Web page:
THIS serpentine purple sentinel is a beautiful and fragile link to Oxford's past.

This is a snake's head fritillary, today a rare species found growing wild at just 30 sites in the country.

One of those sites is Oxford's Iffley Meadow, one of the reasons the fritillary is Oxfordshire's official county flower.

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Yesterday, volunteers for the Berks, Bucks and Oxon Wildlife Trust (BBOWT), carried out their annual survey of the nodding purple flowers and the team of 12 counted a whopping 53,222 of the rare blooms.

Oxford Mail:

Actually, they counted slightly fewer than that, but used a clever bit of maths to work out that that is roughly how many there now are.

BBOWT ecologist Colin Williams said he was very happy with the result – especially compared to the 459 which the trust first counted at Iffley Meadow when they started the annual survey in 1983.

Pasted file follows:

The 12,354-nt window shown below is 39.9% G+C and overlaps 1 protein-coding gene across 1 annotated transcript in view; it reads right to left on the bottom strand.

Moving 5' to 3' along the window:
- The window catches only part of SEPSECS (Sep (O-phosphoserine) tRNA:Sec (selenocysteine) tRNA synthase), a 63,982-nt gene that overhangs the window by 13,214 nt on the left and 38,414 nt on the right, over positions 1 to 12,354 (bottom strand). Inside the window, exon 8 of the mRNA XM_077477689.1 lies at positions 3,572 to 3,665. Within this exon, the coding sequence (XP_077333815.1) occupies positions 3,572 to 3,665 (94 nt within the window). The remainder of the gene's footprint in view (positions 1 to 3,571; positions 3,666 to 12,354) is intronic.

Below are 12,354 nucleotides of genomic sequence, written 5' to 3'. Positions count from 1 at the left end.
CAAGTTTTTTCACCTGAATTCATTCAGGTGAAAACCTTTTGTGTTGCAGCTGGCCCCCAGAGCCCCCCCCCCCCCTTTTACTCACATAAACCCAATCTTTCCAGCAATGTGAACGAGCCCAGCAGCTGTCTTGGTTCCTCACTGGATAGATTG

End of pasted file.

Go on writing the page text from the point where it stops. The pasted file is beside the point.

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The only shock this year was that, at one patch of flowers, there were a worrying 10,000 fewer blooms than last year.

Mr Williams said this was almost certainly due to hungry wild deer browsing on the flowers.

Oxford Mail:

He added: "This is the 12th year I've done this and it's the first time I have seen such damage done by deer."

Despite that, the population is doing well, due to the fact that BBOWT manages the wildflower meadow in a traditional way which goes back centuries.

The fritillaries will only be in bloom for another 10 days at most, making a fritillary walk the perfect Easter weekend activity.

What's more, the trust have even put up helpful signs from the Isis Farmhouse pub directing visitors to the best patches.